Tuesday, 27 March 2007

A private hell

I am not much of a book reader, so when my old mate Terry invited me to his book launch and I pledged that I would get back to him after I'd read it , I thought I would have a bit of a daunting task on my hands. I pride myself on staying true to my word, so I knew I would just have to give it a go...

I was going to have to read on the hoof as Terry's communication came at a time when my life consisted of visiting my friend and my mum in hospitals at opposite ends of the dreaded Northern line. So, on a grey Thursday morning I wrapped up and stuffed the copy of Hell in Barbados into my handbag along with chocolate fancies and sandwiches for the sick. I got on the underground at Camden Town, and by the time I'd got to Bank, I was lost.

Lost in the unfettered primal scream and sweet corruption of London in the seventies that was the playground and nursery for so many of us. I couldn't put the damned book down. Terry's narrative just got you straight there, without effort or pretension.
I was starting to get a bit worried, because the "darker side" was beginning to lap at me ever so slightly with a sort of Pavlov's dog puppy suck.


I had planned on giving a copy of Hell in Barbados to my now hospitalised, hedonistic boyfriend, thinking that this supposed story of addiction and recovery would inspire him to clean up his act. I took a deep breath and carried on reading. However, I did decide to finish the book before giving him his copy, just in case I was going to kill rather than cure him!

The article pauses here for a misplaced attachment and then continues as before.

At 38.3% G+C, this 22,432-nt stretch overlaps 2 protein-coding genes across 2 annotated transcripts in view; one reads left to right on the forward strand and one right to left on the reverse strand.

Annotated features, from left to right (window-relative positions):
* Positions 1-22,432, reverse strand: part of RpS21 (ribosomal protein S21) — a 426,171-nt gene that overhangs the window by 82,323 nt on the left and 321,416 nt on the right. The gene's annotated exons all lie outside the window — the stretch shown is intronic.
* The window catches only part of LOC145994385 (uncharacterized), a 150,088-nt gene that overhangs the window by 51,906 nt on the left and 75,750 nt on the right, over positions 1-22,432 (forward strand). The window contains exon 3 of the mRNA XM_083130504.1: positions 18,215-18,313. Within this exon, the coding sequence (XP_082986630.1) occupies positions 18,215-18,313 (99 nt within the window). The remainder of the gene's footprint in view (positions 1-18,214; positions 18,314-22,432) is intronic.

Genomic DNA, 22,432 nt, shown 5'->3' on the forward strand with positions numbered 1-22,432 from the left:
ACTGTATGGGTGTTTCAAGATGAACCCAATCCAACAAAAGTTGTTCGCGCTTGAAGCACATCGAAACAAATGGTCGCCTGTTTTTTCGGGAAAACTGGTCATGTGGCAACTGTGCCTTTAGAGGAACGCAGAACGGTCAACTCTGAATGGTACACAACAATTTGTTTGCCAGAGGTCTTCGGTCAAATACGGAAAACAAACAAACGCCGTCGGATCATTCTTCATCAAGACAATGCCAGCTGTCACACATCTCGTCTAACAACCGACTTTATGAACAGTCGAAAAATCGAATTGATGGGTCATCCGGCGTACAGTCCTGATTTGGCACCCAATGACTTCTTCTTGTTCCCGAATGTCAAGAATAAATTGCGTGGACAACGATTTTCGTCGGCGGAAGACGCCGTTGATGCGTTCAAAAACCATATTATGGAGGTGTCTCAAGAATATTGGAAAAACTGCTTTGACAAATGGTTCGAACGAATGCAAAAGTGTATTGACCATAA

By Friday lunchtime, passing through Stockwell and Clapham South I was furiously cured of any unsavory seduction into oblivion and adventure.

The remarkable thing about this book is that it speaks without judgment; it simply speaks from pure unadulterated experience. As you enter into Terry's universe, you feel the agony and the ecstasy. You feel the people around him in the same way, without judgment, but with an acute awareness of the prodigeny of human suffering the unexamined life can create.

As I continued to read this descent into hell, I was becoming increasingly aware of my own personal gratitude for my own life. What luxury to be able to close the book at midnight and make myself a cup of tea and stroke the cat.

It took me under a week of train journeys and late night snatches to finish the book. I thought that was pretty good going for me, the non-book reader.

But apparently not! Eventually my friend got discharged from hospital and I gave him his copy of the book. He sat down on the armchair, didn't go to bed and didn't get up 'till he'd finished it the next morning.

Truth is, I keep telling my friends to read the book, but I don't want to lend them my copy. Who would I recommend it to? Obviously anyone with addictive tendencies, but also anyone feeling depressed or sorry for themselves. Anyone unhappy in love or with bailiffs threatening and definitely anyone traveling the Northern line to visit their loved ones in care. - Coral

Monday, 26 March 2007

Susan Aldous on writing 'The Angel of Bang Kwang Prison'

Something that I find particularly rewarding about doing my book was in knowing that I was giving a voice to those who suffer unimaginable indignities. Countless people have died in prisons and through poverty, many being completely forgotten and it was great to be able to go back over some of these folk’s lives and give them a voice, be it a small, perhaps squeaky one, but one none-the-less. Love, Susan Aldous

Friday, 23 March 2007

Nicola Pierce's Bangkok Diary